Morris is also at pains to establish that I acted culturally insensitively in a Brooklyn synagogue. The context of the visit is made clear in the book. I was urged to go there by my New York Jewish cousin, who told me it was the most conservative congregation in New York. He was to accompany me, but at the last moment was called away to a symposium in Moscow. He insisted, nonetheless, that I make the visit on my own.
I took a yarmulke; I asked for and was granted permission at the door of the synagogue to sit and observe. My offence was to pull a pad from my pocket and start taking notes. I did that because that is what I do – I am a writer. I was asked to desist, and I did. I had not known until that point that writing was not permitted on the Sabbath.
Morris also criticises me for “teasing” one of the half-dozen congregation members who engaged me in conversation. I was myself teased in the course of that and other exchanges there. Is Morris seriously suggesting that, in Jewish-Gentile discourse, only Jews have the right to be humorous?
The point which you would never gather from Morris’ review is that I entered the synagogue in a state of ignorance, but in a spirit of considerable respect; and that respect intensified as I saw and listened to what transpired (though Morris, familiar with Jewish ritual, finds in my expression of that respect “a certain kind of clichéd romanticism”).
As the text of At the Edge of Memory makes clear, the book is neither a treatise on Judaism nor a biography of my great-uncle, Maurice Belgrave. It is an essay about what transpires when a Christian/Gentile family discover that they have Jewish connections; and it is an attempt to convey the unfolding and the textures of that discovery in a truthful and highly personalised way.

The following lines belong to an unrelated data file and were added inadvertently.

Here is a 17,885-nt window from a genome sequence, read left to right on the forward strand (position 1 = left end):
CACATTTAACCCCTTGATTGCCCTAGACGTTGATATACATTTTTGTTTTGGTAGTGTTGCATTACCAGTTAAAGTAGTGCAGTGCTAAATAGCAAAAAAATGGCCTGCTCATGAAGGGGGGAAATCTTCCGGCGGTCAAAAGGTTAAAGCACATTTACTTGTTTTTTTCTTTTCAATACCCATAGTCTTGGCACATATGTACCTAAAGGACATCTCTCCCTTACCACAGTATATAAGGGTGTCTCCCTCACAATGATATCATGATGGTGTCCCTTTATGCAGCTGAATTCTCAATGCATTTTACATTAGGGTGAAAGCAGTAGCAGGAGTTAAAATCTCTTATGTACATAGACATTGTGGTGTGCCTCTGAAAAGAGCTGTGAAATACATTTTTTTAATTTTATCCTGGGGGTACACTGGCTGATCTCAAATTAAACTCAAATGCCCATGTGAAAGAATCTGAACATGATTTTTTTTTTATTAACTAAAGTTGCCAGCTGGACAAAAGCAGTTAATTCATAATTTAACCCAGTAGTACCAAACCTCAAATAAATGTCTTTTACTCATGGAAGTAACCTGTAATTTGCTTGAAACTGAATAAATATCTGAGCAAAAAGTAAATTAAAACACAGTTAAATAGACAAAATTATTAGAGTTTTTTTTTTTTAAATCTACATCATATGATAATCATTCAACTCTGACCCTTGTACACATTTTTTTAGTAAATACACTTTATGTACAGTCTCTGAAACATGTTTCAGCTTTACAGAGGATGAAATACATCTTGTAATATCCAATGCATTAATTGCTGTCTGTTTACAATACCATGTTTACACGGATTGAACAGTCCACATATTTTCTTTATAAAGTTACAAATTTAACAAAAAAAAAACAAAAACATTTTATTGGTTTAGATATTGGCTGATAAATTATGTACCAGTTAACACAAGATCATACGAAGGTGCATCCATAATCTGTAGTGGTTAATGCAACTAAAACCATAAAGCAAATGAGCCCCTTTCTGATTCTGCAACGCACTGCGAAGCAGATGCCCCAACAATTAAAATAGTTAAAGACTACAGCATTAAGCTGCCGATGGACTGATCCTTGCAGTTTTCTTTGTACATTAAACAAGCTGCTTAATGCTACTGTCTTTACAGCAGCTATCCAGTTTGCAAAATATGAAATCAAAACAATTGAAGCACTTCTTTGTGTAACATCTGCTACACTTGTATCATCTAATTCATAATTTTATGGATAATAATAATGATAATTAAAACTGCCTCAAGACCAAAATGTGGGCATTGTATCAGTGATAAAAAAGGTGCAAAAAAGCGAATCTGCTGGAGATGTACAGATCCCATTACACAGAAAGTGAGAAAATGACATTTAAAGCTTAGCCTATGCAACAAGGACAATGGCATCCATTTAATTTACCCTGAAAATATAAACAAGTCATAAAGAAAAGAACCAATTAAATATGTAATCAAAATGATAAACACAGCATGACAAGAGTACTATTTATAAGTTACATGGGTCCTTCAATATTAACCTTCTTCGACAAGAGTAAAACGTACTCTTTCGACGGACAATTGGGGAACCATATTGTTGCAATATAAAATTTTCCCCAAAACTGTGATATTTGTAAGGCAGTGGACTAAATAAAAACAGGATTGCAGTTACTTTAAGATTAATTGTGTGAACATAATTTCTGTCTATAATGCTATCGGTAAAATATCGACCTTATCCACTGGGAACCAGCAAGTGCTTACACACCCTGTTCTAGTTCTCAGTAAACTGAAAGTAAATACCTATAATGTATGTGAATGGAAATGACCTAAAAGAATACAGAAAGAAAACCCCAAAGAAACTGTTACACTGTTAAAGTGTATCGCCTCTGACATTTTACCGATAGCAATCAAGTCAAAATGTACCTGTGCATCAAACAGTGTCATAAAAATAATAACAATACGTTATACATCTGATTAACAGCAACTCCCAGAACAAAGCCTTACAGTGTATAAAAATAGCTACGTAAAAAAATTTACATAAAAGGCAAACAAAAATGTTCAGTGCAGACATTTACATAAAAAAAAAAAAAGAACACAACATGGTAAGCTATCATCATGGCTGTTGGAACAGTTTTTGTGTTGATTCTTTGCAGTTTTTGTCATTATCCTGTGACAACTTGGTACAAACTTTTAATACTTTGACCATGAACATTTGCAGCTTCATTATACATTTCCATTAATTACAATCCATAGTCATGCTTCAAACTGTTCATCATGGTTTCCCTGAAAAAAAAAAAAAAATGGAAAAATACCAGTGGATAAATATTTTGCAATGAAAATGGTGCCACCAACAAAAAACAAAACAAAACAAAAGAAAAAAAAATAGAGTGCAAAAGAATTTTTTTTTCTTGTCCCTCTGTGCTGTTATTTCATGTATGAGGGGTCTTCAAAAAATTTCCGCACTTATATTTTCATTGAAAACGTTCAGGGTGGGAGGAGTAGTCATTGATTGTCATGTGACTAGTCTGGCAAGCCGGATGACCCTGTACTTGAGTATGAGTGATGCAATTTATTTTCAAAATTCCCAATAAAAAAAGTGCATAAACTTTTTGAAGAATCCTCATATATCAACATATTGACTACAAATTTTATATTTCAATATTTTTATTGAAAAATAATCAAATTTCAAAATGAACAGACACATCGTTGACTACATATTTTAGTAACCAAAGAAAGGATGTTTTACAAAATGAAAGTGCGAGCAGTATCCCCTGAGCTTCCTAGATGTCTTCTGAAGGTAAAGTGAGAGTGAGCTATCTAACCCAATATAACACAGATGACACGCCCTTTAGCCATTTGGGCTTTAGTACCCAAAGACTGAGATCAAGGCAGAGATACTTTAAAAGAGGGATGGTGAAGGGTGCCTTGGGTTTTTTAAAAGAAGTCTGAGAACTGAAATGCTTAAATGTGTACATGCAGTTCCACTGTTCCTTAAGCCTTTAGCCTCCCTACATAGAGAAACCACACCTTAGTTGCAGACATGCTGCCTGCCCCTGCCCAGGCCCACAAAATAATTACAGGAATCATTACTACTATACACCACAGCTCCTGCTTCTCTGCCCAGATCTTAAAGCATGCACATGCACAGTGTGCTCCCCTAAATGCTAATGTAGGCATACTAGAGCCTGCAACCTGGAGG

Selecting the right target
At first I found Brian Turner’s letter (October 2002 issue) regarding my review of some Treaty of Waitangi literature to be (using his own words) “bizarrely unreadable”. Then I cracked the mystery. Turner, I realised, had missed the elementary point that Treaty settlements of historical grievances against the Crown involve a totally different process from that of providing socio-economic justice to citizens.
He compounds the problem of a false premise when he wrongly assumes that supporters of compensation for breaches of the Treaty do not support assisting all “people in need” regardless of ethnicity. Most of the anti-Treaty writers whom Turner demands I name do not make that mistake, the likes of Stuart C Scott lumping both attitudes together and condemning them. If Turner has been reading such books, I suggest he choose more discerningly. The bibliographies of the works I reviewed might be a useful starting point.
I suspect the motivation underpinning his letter is to condemn mindless “political correctness”. If that is the case, my advice is that he select the right targets. I would be happy to join such a crusade, provided it were conducted with fairness, intellectual rigour and logic. I proffer the above advice to Turner because no doubt he means well, but sometimes meaning well is not enough.